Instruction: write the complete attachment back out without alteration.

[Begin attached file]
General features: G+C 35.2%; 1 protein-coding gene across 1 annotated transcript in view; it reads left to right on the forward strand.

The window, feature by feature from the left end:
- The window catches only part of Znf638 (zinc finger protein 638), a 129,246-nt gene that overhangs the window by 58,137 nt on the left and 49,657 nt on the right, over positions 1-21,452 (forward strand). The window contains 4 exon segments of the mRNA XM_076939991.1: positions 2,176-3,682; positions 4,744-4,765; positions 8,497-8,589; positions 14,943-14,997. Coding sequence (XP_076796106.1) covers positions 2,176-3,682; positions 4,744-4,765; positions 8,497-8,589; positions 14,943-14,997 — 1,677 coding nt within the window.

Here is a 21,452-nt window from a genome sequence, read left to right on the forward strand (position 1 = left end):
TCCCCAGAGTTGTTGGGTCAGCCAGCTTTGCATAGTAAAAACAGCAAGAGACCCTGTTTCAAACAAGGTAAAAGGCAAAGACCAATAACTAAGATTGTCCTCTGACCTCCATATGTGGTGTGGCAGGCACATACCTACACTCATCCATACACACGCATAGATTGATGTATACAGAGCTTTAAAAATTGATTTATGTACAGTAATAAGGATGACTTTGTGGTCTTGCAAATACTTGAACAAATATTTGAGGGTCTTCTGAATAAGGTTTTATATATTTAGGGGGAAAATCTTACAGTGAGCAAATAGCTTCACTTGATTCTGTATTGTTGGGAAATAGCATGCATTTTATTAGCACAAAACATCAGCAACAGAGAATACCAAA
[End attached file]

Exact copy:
General features: G+C 35.2%; 1 protein-coding gene across 1 annotated transcript in view; it reads left to right on the forward strand.

The window, feature by feature from the left end:
- The window catches only part of Znf638 (zinc finger protein 638), a 129,246-nt gene that overhangs the window by 58,137 nt on the left and 49,657 nt on the right, over positions 1-21,452 (forward strand). The window contains 4 exon segments of the mRNA XM_076939991.1: positions 2,176-3,682; positions 4,744-4,765; positions 8,497-8,589; positions 14,943-14,997. Coding sequence (XP_076796106.1) covers positions 2,176-3,682; positions 4,744-4,765; positions 8,497-8,589; positions 14,943-14,997 — 1,677 coding nt within the window.

Here is a 21,452-nt window from a genome sequence, read left to right on the forward strand (position 1 = left end):
TCCCCAGAGTTGTTGGGTCAGCCAGCTTTGCATAGTAAAAACAGCAAGAGACCCTGTTTCAAACAAGGTAAAAGGCAAAGACCAATAACTAAGATTGTCCTCTGACCTCCATATGTGGTGTGGCAGGCACATACCTACACTCATCCATACACACGCATAGATTGATGTATACAGAGCTTTAAAAATTGATTTATGTACAGTAATAAGGATGACTTTGTGGTCTTGCAAATACTTGAACAAATATTTGAGGGTCTTCTGAATAAGGTTTTATATATTTAGGGGGAAAATCTTACAGTGAGCAAATAGCTTCACTTGATTCTGTATTGTTGGGAAATAGCATGCATTTTATTAGCACAAAACATCAGCAACAGAGAATACCAAA